Gendering Modern Japanese History
edited by Barbara Molony and Kathleen Uno
contributions by Sumiko Otsubo, Gregory Pflugfelder, Donald Roden, Barbara Hamill Sato, Shige Shigematsu, W. Donald Smith, Martha Tocco, Barbara Brooks, Haruko Taya Cook, Theodore Cook, Mark Driscoll, Andrew Gordon, Janet Hunter and Ayako Kano
Harvard University Press, 2005
Cloth: 978-0-674-01780-1 | Paper: 978-0-674-02816-6
Library of Congress Classification HQ1075.5.J3G46 2005
Dewey Decimal Classification 305.30952


In the past quarter-century, gender has emerged as a lively area of inquiry for historians and other scholars, and gender analysis has suggested important revisions of the “master narratives” of national histories—the dominant, often celebratory tales of the successes of a nation and its leaders. Although modern Japanese history has not yet been restructured by a foregrounding of gender, historians of Japan have begun to embrace gender as an analytic category.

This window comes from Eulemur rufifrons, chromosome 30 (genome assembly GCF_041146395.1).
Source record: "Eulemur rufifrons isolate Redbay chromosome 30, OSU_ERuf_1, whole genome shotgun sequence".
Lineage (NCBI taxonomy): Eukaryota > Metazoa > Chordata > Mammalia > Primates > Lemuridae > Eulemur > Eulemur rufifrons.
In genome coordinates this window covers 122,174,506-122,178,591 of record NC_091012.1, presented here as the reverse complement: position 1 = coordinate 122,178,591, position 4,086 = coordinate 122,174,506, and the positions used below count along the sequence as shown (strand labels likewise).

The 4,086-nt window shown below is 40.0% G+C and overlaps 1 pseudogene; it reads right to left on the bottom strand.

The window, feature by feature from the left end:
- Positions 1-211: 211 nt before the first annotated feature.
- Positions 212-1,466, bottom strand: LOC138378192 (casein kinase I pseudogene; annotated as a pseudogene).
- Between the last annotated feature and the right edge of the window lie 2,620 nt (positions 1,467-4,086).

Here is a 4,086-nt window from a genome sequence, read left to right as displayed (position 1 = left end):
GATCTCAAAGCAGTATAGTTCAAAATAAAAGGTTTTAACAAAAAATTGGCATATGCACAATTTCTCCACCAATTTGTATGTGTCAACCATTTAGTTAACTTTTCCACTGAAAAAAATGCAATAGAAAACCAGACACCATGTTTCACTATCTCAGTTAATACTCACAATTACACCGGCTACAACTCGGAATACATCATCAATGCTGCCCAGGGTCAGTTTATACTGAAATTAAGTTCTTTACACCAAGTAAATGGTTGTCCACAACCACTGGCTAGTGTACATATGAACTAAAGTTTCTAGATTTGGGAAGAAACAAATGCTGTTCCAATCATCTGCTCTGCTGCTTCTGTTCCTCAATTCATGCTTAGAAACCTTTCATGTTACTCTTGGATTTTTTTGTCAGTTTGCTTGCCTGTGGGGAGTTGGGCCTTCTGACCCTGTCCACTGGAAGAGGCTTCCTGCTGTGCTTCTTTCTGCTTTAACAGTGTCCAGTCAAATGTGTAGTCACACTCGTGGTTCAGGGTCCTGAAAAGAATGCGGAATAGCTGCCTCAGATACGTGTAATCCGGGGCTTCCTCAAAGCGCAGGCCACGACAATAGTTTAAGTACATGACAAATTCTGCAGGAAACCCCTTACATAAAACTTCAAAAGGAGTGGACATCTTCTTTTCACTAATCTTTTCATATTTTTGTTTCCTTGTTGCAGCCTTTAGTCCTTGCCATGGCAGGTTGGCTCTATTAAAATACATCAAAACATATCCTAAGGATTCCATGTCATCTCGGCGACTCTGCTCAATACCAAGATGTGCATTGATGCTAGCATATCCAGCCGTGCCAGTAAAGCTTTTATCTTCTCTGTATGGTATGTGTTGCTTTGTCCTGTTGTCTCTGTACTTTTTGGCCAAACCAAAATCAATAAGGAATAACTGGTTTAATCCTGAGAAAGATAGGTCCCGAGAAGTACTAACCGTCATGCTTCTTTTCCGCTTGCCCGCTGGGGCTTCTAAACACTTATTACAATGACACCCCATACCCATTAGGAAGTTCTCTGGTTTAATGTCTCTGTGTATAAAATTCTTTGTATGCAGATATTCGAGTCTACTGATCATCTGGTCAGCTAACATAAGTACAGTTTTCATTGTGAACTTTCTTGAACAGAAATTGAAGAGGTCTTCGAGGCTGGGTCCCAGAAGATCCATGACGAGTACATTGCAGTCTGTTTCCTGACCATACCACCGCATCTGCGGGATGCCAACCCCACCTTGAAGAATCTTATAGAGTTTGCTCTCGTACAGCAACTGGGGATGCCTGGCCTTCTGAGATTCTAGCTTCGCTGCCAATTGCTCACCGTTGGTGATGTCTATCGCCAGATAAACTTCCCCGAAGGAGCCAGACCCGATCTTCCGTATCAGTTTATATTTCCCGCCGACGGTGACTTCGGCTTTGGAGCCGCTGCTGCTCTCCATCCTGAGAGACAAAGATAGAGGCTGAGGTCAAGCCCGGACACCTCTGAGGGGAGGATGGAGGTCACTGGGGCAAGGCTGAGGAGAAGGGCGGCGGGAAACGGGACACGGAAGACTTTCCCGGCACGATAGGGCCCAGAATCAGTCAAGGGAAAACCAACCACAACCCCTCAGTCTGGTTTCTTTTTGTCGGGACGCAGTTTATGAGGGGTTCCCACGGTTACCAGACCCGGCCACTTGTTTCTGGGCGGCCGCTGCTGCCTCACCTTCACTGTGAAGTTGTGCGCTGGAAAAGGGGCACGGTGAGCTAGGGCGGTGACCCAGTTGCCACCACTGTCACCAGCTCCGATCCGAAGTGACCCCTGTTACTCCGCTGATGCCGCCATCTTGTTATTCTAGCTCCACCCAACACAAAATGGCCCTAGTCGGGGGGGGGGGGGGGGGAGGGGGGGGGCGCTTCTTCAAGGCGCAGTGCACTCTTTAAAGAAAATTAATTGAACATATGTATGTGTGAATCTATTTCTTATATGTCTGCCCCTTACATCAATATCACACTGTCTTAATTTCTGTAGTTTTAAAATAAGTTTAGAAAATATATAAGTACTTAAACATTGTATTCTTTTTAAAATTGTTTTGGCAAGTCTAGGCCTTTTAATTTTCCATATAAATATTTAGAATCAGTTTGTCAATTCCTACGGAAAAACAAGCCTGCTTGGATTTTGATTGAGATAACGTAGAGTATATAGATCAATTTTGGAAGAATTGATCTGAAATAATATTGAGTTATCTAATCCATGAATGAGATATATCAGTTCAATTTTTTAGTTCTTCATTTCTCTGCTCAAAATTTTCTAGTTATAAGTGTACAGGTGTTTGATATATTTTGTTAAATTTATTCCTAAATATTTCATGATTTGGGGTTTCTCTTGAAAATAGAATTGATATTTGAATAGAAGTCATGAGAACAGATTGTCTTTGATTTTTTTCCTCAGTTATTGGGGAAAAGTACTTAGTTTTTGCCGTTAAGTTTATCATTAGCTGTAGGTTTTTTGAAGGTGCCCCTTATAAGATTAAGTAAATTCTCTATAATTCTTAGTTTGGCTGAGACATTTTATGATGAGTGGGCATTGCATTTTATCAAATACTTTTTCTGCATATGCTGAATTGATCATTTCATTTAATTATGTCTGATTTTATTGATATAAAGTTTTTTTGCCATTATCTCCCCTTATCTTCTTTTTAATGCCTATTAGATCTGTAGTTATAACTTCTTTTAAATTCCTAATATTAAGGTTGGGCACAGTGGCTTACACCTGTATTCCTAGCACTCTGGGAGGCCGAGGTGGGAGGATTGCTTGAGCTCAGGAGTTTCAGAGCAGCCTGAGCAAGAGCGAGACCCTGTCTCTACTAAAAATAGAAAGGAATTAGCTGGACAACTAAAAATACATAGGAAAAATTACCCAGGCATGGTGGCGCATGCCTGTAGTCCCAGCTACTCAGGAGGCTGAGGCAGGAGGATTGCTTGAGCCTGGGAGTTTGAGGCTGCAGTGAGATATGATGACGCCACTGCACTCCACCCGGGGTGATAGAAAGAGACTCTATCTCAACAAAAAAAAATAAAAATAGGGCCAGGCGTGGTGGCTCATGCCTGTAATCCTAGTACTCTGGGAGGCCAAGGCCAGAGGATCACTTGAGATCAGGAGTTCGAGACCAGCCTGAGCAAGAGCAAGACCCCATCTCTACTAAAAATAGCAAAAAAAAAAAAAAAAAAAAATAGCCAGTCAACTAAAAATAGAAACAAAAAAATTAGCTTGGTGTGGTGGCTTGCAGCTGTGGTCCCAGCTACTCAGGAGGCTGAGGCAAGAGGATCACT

The sixteen chapters in this volume treat men as well as women, theories of sexuality as well as gender prescriptions, and same-sex as well as heterosexual relations in the period from 1868 to the present. All of them take the position that history is gendered; that is, historians invariably, perhaps unconsciously, construct a gendered notion of past events, people, and ideas. Together, these essays construct a history informed by the idea that gender matters because it was part of the experience of people and because it often has been a central feature in the construction of modern ideologies, discourses, and institutions. Separately, each chapter examines how Japanese have (en)gendered their ideas, institutions, and society.

See other books on: 1868- | Driscoll, Mark | Gordon, Andrew | Japan | Sex role
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